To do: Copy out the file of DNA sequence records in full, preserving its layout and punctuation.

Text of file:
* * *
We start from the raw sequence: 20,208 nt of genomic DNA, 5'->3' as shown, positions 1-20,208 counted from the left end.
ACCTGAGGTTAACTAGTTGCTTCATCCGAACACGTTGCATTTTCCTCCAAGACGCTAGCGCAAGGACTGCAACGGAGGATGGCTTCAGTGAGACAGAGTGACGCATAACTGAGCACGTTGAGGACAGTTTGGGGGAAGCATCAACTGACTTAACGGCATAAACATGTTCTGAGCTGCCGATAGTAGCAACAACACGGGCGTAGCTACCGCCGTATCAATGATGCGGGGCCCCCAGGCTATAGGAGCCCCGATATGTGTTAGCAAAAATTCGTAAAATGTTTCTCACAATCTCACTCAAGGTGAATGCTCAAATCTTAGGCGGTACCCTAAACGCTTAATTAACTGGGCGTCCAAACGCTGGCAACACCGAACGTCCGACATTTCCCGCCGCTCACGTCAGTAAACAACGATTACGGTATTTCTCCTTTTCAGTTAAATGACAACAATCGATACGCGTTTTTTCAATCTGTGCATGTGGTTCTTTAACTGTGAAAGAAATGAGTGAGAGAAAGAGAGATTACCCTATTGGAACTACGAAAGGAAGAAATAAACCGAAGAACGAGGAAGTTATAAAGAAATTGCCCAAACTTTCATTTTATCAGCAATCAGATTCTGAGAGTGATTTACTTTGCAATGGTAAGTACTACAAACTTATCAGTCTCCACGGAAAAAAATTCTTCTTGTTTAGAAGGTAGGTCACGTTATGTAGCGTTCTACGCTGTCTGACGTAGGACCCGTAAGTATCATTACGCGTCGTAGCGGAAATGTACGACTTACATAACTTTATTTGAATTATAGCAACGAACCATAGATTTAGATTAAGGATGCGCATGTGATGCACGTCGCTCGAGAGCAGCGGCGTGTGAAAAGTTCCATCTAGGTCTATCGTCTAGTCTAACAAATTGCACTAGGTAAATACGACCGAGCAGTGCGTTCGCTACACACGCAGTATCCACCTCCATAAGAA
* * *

We start from the raw sequence: 20,208 nt of genomic DNA, 5'->3' as shown, positions 1-20,208 counted from the left end.
ACCTGAGGTTAACTAGTTGCTTCATCCGAACACGTTGCATTTTCCTCCAAGACGCTAGCGCAAGGACTGCAACGGAGGATGGCTTCAGTGAGACAGAGTGACGCATAACTGAGCACGTTGAGGACAGTTTGGGGGAAGCATCAACTGACTTAACGGCATAAACATGTTCTGAGCTGCCGATAGTAGCAACAACACGGGCGTAGCTACCGCCGTATCAATGATGCGGGGCCCCCAGGCTATAGGAGCCCCGATATGTGTTAGCAAAAATTCGTAAAATGTTTCTCACAATCTCACTCAAGGTGAATGCTCAAATCTTAGGCGGTACCCTAAACGCTTAATTAACTGGGCGTCCAAACGCTGGCAACACCGAACGTCCGACATTTCCCGCCGCTCACGTCAGTAAACAACGATTACGGTATTTCTCCTTTTCAGTTAAATGACAACAATCGATACGCGTTTTTTCAATCTGTGCATGTGGTTCTTTAACTGTGAAAGAAATGAGTGAGAGAAAGAGAGATTACCCTATTGGAACTACGAAAGGAAGAAATAAACCGAAGAACGAGGAAGTTATAAAGAAATTGCCCAAACTTTCATTTTATCAGCAATCAGATTCTGAGAGTGATTTACTTTGCAATGGTAAGTACTACAAACTTATCAGTCTCCACGGAAAAAAATTCTTCTTGTTTAGAAGGTAGGTCACGTTATGTAGCGTTCTACGCTGTCTGACGTAGGACCCGTAAGTATCATTACGCGTCGTAGCGGAAATGTACGACTTACATAACTTTATTTGAATTATAGCAACGAACCATAGATTTAGATTAAGGATGCGCATGTGATGCACGTCGCTCGAGAGCAGCGGCGTGTGAAAAGTTCCATCTAGGTCTATCGTCTAGTCTAACAAATTGCACTAGGTAAATACGACCGAGCAGTGCGTTCGCTACACACGCAGTATCCACCTCCATAAGAA